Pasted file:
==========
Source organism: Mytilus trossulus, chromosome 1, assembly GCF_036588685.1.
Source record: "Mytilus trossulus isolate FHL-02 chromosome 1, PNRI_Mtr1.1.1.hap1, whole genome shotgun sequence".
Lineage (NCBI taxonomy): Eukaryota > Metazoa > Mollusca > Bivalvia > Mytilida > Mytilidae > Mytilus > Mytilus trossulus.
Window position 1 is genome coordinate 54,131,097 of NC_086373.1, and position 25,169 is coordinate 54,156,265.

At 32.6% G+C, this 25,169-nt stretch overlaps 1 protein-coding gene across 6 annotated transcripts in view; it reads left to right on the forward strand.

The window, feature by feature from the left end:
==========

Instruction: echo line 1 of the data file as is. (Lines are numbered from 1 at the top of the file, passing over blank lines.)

Source organism: Mytilus trossulus, chromosome 1, assembly GCF_036588685.1.